Tips to remember

  • Not all councils are the same – get to know how your local council operates
  • There is a huge amount of funding and support available from a council,  In-kind support has a cost to the council – value it
  • Find an internal council champion – work with them to collectively to steward your project through the process
  • Take care of council like you would any other funder or sponsor- don’t take their support for granted
  • Allow time, and lots of it to build a relationship with your council 
  • Start small; build up your credibility by showing you can deliver Know the timing of funding round opportunities for your council –  Getting in at the right time is a big part of whether your approach will be successful or not.

With these points in mind long-term planning season is just around the corner so now is the perfect time to start engaging with your local council and finding your champion.

Funding HQ has many more ideas, and advice for approaching councils for funding, and to help you build a successful case for investment. Find out how Funding HQ can help your organisation here.


Innovation for fundraising; we kiwis are leading the way

Funding HQ I was born from a desire to help not-for-profit and community organisations to be financially stable so that our communities can thrive. When I’m talking to organisations about Funding HQ, I can see how passionate they are about their communities and how innovative they are with the projects and activities.

Five months on from our launch, the feedback and work we’re doing with Funding HQ clients confirms my instinct;  Funding HQ’s innovation has the potential to really change the way people seek funds and the way funders will distribute funds in New Zealand.

Collaborate to innovate

We’re an innovative bunch us Kiwis. Communities throughout the country are demonstrating this with their innovative programmes and platforms for change. One driver of our innovation is our ability to collaborate and to partner with other community groups and funders; it can be the cornerstone for success for many fundraising projects.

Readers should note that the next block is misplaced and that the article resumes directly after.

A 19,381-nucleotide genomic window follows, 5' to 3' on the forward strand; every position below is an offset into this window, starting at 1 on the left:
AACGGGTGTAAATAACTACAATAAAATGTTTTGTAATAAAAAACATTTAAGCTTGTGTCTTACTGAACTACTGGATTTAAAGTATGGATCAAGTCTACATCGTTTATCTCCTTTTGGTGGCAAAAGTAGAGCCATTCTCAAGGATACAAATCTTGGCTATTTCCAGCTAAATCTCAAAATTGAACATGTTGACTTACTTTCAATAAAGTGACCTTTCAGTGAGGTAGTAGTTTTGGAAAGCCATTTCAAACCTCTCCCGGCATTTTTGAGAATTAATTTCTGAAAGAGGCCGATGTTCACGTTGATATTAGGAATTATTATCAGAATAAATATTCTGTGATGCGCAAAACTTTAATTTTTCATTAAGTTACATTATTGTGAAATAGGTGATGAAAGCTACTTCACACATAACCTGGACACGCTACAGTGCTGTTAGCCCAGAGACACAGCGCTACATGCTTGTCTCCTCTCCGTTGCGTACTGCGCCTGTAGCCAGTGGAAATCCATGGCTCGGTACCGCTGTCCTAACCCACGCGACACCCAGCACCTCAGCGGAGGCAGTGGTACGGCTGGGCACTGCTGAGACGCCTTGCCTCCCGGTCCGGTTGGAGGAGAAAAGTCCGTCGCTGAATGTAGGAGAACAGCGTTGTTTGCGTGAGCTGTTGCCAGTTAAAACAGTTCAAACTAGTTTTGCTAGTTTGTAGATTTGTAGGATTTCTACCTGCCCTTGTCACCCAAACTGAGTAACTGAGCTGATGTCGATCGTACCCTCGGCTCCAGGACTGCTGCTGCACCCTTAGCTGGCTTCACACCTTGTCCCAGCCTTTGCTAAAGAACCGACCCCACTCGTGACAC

Often organisations are so focused on their own outcomes they forget that an easy win might be right in front of them with another organisation, corporate or individual. It’s heartening when you see community organisations come together to provide better outcomes for the wider community.

We worked with Taranaki Regional Council to help with funding for the new Yarrow Stadium. Whilst it will be a sporting facility for high performance athletes, it will also cater for a broad range of sports disciplines, schools, and grass roots sport clubs, as well as a wide range of community events and activities. What a great win for all the community!

Trust builds innovation

Trust also plays a big part when it comes to collaboration and innovation. It’s one of the core values that Funding HQ is built on.

Kiwis have a reputation for trust. Our innovative care-centred approach in our management of Covid is a great demonstration of innovation, trust and collaboration. At a community level trust is key to building a relationship with your funders and your collaborative partners. When we have this key component magic starts to happen and we see projects come to life. Funding HQ steps you through how to build trust with your funders through relationship building, community engagement and authentic collaboration with your partners. Check out this case study to see a triple collaborative win when two charities shared one sponsor.

Funding HQ has many more ideas and gives you frameworks to help you succeed. Find out if it’s a fit for your organisation here.


-Jenni Giblin